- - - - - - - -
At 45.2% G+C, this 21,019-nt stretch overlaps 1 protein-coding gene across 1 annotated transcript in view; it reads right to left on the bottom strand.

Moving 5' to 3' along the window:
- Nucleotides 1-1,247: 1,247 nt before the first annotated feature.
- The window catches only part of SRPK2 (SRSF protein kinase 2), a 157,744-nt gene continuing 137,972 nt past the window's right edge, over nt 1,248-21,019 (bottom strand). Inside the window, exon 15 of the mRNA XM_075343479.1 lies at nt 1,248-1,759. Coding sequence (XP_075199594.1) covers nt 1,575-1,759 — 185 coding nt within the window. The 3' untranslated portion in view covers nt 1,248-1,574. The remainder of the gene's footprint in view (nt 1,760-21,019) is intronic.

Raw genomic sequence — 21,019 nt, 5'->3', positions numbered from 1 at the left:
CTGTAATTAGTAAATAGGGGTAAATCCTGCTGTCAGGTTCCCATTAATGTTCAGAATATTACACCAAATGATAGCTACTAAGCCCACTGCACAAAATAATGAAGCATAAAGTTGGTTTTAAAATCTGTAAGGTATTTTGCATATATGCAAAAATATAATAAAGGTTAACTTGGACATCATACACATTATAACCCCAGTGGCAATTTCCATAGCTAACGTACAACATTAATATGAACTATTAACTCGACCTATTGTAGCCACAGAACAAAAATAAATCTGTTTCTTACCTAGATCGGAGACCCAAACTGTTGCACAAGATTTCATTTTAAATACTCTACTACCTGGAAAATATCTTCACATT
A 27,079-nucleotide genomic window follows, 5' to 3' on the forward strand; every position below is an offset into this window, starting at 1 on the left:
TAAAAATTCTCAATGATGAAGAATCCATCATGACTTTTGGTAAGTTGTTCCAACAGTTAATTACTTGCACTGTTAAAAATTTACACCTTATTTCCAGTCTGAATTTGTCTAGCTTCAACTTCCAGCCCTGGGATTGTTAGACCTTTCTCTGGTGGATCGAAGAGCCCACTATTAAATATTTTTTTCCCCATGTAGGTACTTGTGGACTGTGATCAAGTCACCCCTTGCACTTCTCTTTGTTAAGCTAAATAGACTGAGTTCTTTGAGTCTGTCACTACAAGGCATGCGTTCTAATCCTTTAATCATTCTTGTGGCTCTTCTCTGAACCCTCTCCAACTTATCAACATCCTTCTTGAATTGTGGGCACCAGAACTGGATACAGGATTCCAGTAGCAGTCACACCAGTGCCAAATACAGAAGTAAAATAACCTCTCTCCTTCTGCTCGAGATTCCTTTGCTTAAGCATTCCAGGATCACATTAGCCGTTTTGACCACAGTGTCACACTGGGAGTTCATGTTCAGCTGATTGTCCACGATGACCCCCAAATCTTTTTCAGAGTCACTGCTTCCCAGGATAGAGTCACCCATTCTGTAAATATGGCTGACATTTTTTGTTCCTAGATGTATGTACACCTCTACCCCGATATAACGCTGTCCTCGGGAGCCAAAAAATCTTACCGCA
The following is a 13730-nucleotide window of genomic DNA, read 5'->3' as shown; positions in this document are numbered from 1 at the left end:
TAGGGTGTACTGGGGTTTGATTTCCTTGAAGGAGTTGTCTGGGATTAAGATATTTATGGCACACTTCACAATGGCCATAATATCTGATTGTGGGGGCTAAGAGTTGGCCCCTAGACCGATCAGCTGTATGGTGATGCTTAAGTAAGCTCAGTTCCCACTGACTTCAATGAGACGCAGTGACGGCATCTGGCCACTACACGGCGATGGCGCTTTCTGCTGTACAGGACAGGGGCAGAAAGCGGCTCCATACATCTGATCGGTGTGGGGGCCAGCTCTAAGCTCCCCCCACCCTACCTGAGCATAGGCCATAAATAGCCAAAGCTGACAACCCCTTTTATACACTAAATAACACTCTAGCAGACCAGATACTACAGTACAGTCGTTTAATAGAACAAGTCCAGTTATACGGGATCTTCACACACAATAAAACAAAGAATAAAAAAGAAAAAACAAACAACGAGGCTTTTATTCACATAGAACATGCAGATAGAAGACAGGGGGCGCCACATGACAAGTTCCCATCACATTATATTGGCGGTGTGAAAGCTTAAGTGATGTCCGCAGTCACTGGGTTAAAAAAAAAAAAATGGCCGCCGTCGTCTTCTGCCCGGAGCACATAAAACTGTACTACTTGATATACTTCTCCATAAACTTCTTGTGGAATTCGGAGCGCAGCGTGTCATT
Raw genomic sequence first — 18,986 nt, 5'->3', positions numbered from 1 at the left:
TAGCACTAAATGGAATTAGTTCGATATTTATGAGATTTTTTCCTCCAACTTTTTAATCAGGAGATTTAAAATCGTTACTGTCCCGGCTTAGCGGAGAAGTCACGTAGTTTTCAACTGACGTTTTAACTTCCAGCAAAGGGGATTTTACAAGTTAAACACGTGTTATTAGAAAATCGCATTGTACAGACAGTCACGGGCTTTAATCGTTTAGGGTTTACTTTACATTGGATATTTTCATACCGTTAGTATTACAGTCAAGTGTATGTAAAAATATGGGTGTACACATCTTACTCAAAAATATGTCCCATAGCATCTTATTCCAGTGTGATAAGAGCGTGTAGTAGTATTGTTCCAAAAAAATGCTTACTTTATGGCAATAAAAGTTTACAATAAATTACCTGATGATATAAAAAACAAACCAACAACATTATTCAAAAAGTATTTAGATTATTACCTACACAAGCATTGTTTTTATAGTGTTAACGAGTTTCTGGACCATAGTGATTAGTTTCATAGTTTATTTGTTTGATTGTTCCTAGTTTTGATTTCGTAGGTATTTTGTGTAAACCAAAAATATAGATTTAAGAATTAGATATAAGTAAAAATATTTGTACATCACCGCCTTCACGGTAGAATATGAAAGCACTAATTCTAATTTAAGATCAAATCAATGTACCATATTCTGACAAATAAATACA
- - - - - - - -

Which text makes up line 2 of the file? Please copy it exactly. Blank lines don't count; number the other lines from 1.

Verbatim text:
Moving 5' to 3' along the window: